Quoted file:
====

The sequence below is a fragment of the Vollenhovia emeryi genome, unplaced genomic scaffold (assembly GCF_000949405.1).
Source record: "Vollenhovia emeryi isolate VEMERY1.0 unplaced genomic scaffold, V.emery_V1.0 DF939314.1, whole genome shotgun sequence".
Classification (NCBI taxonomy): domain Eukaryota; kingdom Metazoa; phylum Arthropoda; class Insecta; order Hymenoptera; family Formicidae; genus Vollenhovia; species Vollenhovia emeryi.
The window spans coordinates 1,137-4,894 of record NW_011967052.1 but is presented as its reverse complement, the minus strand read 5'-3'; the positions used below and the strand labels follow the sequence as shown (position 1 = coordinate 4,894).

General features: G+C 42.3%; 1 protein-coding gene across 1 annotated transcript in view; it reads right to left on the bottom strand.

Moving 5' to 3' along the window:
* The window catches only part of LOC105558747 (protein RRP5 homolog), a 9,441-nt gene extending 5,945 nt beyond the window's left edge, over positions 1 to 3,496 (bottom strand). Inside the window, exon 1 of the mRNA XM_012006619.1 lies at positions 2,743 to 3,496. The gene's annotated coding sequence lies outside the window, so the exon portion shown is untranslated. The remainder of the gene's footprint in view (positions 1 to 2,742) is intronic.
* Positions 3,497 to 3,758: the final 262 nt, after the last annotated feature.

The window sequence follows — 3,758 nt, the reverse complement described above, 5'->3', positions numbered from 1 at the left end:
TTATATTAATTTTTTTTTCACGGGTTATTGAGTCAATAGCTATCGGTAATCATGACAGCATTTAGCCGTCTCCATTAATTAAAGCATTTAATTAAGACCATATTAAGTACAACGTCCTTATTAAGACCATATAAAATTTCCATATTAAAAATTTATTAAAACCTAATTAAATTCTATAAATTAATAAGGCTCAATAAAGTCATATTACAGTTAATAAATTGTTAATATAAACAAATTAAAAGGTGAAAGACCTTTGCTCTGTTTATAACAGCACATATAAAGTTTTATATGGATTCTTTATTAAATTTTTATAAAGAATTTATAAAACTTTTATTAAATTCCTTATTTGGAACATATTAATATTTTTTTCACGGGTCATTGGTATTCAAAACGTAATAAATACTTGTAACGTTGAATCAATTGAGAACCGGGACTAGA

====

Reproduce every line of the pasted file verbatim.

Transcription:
The sequence below is a fragment of the Vollenhovia emeryi genome, unplaced genomic scaffold (assembly GCF_000949405.1).
Source record: "Vollenhovia emeryi isolate VEMERY1.0 unplaced genomic scaffold, V.emery_V1.0 DF939314.1, whole genome shotgun sequence".
Classification (NCBI taxonomy): domain Eukaryota; kingdom Metazoa; phylum Arthropoda; class Insecta; order Hymenoptera; family Formicidae; genus Vollenhovia; species Vollenhovia emeryi.
The window spans coordinates 1,137-4,894 of record NW_011967052.1 but is presented as its reverse complement, the minus strand read 5'-3'; the positions used below and the strand labels follow the sequence as shown (position 1 = coordinate 4,894).

General features: G+C 42.3%; 1 protein-coding gene across 1 annotated transcript in view; it reads right to left on the bottom strand.

Moving 5' to 3' along the window:
* The window catches only part of LOC105558747 (protein RRP5 homolog), a 9,441-nt gene extending 5,945 nt beyond the window's left edge, over positions 1 to 3,496 (bottom strand). Inside the window, exon 1 of the mRNA XM_012006619.1 lies at positions 2,743 to 3,496. The gene's annotated coding sequence lies outside the window, so the exon portion shown is untranslated. The remainder of the gene's footprint in view (positions 1 to 2,742) is intronic.
* Positions 3,497 to 3,758: the final 262 nt, after the last annotated feature.

The window sequence follows — 3,758 nt, the reverse complement described above, 5'->3', positions numbered from 1 at the left end:
TTATATTAATTTTTTTTTCACGGGTTATTGAGTCAATAGCTATCGGTAATCATGACAGCATTTAGCCGTCTCCATTAATTAAAGCATTTAATTAAGACCATATTAAGTACAACGTCCTTATTAAGACCATATAAAATTTCCATATTAAAAATTTATTAAAACCTAATTAAATTCTATAAATTAATAAGGCTCAATAAAGTCATATTACAGTTAATAAATTGTTAATATAAACAAATTAAAAGGTGAAAGACCTTTGCTCTGTTTATAACAGCACATATAAAGTTTTATATGGATTCTTTATTAAATTTTTATAAAGAATTTATAAAACTTTTATTAAATTCCTTATTTGGAACATATTAATATTTTTTTCACGGGTCATTGGTATTCAAAACGTAATAAATACTTGTAACGTTGAATCAATTGAGAACCGGGACTAGA